The remaining maintenance classes will be held on Monday evenings at 7 p.m. until 9 p.m. in the rear workshop of the Sunset Clothing building.
  •         601 E. University, Tempe, AZ 85281 – located near the cross roads of University Drive and Roosevelt Street

Bike Saviours Information:

“The bicycle is the most efficient machine ever created. Converting calories into gas, a bicycle gets the equivalent of three thousand miles per gallon.”

~Bill Strickland, The Quotable Cyclist

How to Stay Warm While Biking

In the past few days the temperature in Tempe dropped lower than what most residents consider to be their comfort zone. It’s not abnormally cold for the fall season, but for those accustomed to sunny days in the 80s- we have noticed the change.

So what is a cyclist to do?




It’s time to layer up.

Layers are the best way to dress for colder weather because as you warm up, you have options. If you get too hot, it’s easy to take off a sweatshirt until you need it again.

Within about 10 minutes of bike riding, your body tends to warm up. If you have overdressed, you will be uncomfortable and wish you hadn’t.

The overall purpose of layering is to trap heat between the layers of clothing.

  • The first layer should be dry wicking to prevent moisture. When you sweat and are in cold weather, the moisture becomes wet and you become COLD.
  • For the next layer try a thermal fabric or polyester to trap heat. My favorite brand of thermal underwear is made by Hot Chilly’s.
  • The outer layer should hold heat in while blocking cold air and wind. A nylon, windbreaker jacket would serve as the perfect biking jacket. Cotton and wool are not recommended fabrics because once they are wet, they stay wet.

Think with your head and think about keeping it warm too! The important stuff is kept up there and about 30 percent of your body’s warmth is lost through the head.

  • If the weather is cold and windy add a hat, gloves, and scarf to your attire.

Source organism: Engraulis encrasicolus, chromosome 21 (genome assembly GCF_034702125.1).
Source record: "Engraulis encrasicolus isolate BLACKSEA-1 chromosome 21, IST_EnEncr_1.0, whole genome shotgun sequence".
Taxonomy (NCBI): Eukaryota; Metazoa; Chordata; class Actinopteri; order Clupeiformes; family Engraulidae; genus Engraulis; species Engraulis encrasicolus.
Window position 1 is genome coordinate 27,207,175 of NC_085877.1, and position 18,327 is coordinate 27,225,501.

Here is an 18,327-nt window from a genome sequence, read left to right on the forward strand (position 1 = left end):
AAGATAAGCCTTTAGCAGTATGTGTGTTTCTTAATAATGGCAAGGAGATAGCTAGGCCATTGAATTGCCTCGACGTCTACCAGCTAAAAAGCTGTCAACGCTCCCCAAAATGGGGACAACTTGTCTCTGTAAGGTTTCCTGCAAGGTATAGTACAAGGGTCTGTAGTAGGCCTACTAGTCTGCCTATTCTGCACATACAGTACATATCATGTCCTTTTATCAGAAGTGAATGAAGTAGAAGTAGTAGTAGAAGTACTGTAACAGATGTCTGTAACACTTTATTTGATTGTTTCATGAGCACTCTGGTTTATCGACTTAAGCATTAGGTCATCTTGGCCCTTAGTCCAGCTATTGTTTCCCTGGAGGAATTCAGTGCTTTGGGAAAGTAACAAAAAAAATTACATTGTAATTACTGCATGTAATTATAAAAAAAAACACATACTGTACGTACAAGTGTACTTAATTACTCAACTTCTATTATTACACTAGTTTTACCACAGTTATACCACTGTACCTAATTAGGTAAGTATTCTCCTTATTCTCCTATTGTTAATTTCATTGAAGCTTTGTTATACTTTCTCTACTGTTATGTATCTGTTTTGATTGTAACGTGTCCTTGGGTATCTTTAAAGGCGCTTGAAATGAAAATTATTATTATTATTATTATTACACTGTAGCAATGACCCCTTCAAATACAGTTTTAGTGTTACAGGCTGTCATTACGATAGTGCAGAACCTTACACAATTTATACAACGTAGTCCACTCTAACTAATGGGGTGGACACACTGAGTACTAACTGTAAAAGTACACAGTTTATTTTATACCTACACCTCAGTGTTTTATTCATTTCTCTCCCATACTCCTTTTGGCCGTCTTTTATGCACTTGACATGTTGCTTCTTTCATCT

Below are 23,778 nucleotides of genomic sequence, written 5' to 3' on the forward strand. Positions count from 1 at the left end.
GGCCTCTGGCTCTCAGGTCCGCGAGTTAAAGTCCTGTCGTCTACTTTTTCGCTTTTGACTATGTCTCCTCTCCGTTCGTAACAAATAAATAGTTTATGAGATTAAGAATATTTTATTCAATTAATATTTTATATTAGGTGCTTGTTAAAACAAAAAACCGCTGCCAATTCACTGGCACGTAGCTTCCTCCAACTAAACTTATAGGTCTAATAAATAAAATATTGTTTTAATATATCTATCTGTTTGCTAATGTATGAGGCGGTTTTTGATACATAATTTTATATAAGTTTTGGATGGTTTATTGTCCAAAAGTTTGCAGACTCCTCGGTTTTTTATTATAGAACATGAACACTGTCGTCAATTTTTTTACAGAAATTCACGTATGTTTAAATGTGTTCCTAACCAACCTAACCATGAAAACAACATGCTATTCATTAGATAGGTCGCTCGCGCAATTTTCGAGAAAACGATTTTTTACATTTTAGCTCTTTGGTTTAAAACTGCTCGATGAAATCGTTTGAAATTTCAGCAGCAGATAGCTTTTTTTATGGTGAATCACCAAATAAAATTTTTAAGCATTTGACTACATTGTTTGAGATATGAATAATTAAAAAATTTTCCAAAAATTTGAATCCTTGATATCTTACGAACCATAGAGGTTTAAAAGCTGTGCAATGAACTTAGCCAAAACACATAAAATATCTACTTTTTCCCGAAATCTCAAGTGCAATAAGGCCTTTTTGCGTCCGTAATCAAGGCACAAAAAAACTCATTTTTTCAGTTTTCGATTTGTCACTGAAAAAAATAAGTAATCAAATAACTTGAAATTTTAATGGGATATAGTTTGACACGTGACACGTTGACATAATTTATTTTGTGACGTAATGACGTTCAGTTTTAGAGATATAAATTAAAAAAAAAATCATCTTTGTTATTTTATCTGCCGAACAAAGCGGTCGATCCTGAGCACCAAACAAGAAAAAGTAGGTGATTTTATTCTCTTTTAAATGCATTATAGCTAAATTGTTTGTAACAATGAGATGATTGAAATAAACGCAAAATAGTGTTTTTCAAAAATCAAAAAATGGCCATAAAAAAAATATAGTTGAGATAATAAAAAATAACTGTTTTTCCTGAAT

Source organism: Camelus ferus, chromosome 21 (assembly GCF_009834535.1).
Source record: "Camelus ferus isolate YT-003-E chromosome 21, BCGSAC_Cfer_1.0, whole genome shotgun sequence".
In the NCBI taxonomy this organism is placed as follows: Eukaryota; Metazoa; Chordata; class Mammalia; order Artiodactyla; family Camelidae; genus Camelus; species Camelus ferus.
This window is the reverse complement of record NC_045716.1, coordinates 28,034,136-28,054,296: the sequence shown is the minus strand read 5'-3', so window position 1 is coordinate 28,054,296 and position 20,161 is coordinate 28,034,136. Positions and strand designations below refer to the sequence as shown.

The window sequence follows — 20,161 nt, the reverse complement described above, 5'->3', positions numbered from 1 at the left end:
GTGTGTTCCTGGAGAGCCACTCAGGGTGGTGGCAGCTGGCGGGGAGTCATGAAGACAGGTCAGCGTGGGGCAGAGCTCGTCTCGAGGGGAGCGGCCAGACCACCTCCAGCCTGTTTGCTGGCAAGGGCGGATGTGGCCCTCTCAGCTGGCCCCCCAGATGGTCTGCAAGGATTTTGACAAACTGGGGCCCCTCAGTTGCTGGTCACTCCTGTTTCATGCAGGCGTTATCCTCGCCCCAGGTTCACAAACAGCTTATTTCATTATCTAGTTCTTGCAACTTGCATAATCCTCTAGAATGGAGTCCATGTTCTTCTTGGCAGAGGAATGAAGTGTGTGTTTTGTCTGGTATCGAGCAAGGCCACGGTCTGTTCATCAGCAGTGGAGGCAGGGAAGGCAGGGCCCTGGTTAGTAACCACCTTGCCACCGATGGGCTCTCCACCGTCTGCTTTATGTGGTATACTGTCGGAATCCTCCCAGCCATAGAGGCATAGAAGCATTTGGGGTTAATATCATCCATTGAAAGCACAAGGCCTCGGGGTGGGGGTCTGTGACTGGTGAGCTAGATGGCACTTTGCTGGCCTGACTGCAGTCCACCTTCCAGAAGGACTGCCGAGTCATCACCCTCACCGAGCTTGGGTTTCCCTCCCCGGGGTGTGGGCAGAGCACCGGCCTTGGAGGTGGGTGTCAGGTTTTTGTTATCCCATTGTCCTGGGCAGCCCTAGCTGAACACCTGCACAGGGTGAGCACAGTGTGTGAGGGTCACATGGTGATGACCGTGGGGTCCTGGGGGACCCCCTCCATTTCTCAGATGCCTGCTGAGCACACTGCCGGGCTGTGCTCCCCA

I find that my hands are the most sensitive when riding in the wind. I need my hands to steer and break so I stash a pair of gloves into my backpack just in case.

Related links:

Cold-Weather Riding Tips (

Lame excuses to not commute by bike (

Commuting by Bike in the Winter (

Learning to Layer Clothing (

How to layer for maximum warmth (

Video: Tour de Fat bike ride and festival

Each year, the bike and beer festival called Tour de Fat goes on a 13-city tour in the United States. It is locally sponsored by Tempe Bicycle Action Group and the New Belgium Brewing Company in Fort Collins, Colo., who both share a love for cycling as transportation. The Tour de Fat mission to persuade people to commute by bicycle is supported by a program where people can donate their car for a bike. In each of the 13 cities, one participant is chosen to trade-in their car for a handcrafted, New Belgium commuter bike for a one-year commitment. This marks the fourth year of the trade program. For more information on the car/bike trade program click here.

The Tour de Fat festival starts the day off bright and early with a bike ride parading around town. Many participants tend to dress in costumes, decorate their bike or build a unique bike for the occasion. It has become a popular tradition to attend Tour de Fat in Tempe, because of the strong cycling influence from the City of Tempe and the Tempe Bicycle Action Group. It seems that its popularity has grown in recent years by the large crowd of costumed people clustering at the entrance of Tempe Town Lake before the bike ride. Afterward bike riders lock up their two wheelers and enjoy New Belgium beers and entertainment. The event is really a one-of-a-kind festival and a great location to people watch and take photographs.

Below is a video from Tour de Fat on Oct. 15, 2011, in Tempe . I was an active participant in this years’ Tour de Fat, as my video will show.

Does Tour de Fat visit your city? Here’s the tour line-up:

  • Durham, NC
  • Nashville, TN
  • Chicago, IL
  • Minneapolis, MN
  • Milwaukee, WI
  • Boise, ID
  • Ft. Collins, CO
  • Denver, CO
  • San Francisco, CA
  • San Diego, CA
  • Los Angeles, CA
  • Tempe, AZ
  • Austin, TX